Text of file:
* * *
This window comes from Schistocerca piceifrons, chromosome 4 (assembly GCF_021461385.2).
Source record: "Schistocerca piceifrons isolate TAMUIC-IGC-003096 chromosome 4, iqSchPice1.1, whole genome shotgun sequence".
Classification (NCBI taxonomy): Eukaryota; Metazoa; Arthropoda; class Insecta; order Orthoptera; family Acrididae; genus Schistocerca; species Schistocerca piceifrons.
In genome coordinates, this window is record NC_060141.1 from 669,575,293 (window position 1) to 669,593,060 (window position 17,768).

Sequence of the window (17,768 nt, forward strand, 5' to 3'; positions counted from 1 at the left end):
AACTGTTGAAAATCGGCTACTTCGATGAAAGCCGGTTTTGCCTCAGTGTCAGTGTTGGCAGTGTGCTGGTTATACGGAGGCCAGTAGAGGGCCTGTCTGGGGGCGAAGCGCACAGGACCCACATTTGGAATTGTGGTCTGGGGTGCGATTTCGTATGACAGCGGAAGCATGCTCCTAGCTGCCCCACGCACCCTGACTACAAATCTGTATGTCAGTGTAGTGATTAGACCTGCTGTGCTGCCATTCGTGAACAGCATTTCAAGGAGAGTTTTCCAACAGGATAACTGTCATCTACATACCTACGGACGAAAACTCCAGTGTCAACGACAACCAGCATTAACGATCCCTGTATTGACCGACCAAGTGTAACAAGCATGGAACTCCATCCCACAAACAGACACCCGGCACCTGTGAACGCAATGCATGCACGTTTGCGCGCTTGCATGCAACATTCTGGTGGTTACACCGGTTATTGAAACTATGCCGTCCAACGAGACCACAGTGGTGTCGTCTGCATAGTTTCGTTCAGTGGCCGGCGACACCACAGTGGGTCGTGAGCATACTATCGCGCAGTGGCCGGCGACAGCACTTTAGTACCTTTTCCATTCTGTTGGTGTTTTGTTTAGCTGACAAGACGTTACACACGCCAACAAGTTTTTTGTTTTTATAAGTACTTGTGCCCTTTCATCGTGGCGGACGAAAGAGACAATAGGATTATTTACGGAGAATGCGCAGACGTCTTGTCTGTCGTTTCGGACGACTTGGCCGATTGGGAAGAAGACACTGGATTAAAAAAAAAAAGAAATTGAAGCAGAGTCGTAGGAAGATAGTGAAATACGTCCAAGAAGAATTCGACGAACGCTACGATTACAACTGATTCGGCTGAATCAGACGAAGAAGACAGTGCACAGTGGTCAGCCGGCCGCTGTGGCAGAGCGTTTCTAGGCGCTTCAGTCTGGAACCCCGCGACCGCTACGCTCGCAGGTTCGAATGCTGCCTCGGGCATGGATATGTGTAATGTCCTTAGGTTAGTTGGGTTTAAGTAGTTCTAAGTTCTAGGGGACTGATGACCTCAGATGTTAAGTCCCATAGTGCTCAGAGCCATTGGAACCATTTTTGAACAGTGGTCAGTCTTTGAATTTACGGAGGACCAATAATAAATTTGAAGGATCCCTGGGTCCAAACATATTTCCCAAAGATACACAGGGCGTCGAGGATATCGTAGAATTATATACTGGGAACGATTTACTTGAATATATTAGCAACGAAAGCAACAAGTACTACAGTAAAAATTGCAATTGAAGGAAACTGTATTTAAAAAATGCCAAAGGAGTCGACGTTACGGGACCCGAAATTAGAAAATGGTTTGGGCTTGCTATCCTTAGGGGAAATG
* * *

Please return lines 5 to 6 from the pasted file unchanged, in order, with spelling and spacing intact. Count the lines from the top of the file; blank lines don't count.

Sequence of the window (17,768 nt, forward strand, 5' to 3'; positions counted from 1 at the left end):
AACTGTTGAAAATCGGCTACTTCGATGAAAGCCGGTTTTGCCTCAGTGTCAGTGTTGGCAGTGTGCTGGTTATACGGAGGCCAGTAGAGGGCCTGTCTGGGGGCGAAGCGCACAGGACCCACATTTGGAATTGTGGTCTGGGGTGCGATTTCGTATGACAGCGGAAGCATGCTCCTAGCTGCCCCACGCACCCTGACTACAAATCTGTATGTCAGTGTAGTGATTAGACCTGCTGTGCTGCCATTCGTGAACAGCATTTCAAGGAGAGTTTTCCAACAGGATAACTGTCATCTACATACCTACGGACGAAAACTCCAGTGTCAACGACAACCAGCATTAACGATCCCTGTATTGACCGACCAAGTGTAACAAGCATGGAACTCCATCCCACAAACAGACACCCGGCACCTGTGAACGCAATGCATGCACGTTTGCGCGCTTGCATGCAACATTCTGGTGGTTACACCGGTTATTGAAACTATGCCGTCCAACGAGACCACAGTGGTGTCGTCTGCATAGTTTCGTTCAGTGGCCGGCGACACCACAGTGGGTCGTGAGCATACTATCGCGCAGTGGCCGGCGACAGCACTTTAGTACCTTTTCCATTCTGTTGGTGTTTTGTTTAGCTGACAAGACGTTACACACGCCAACAAGTTTTTTGTTTTTATAAGTACTTGTGCCCTTTCATCGTGGCGGACGAAAGAGACAATAGGATTATTTACGGAGAATGCGCAGACGTCTTGTCTGTCGTTTCGGACGACTTGGCCGATTGGGAAGAAGACACTGGATTAAAAAAAAAAAGAAATTGAAGCAGAGTCGTAGGAAGATAGTGAAATACGTCCAAGAAGAATTCGACGAACGCTACGATTACAACTGATTCGGCTGAATCAGACGAAGAAGACAGTGCACAGTGGTCAGCCGGCCGCTGTGGCAGAGCGTTTCTAGGCGCTTCAGTCTGGAACCCCGCGACCGCTACGCTCGCAGGTTCGAATGCTGCCTCGGGCATGGATATGTGTAATGTCCTTAGGTTAGTTGGGTTTAAGTAGTTCTAAGTTCTAGGGGACTGATGACCTCAGATGTTAAGTCCCATAGTGCTCAGAGCCATTGGAACCATTTTTGAACAGTGGTCAGTCTTTGAATTTACGGAGGACCAATAATAAATTTGAAGGATCCCTGGGTCCAAACATATTTCCCAAAGATACACAGGGCGTCGAGGATATCGTAGAATTATATACTGGGAACGATTTACTTGAATATATTAGCAACGAAAGCAACAAGTACTACAGTAAAAATTGCAATTGAAGGAAACTGTATTTAAAAAATGCCAAAGGAGTCGACGTTACGGGACCCGAAATTAGAAAATGGTTTGGGCTTGCTATCCTTAGGGGAAATG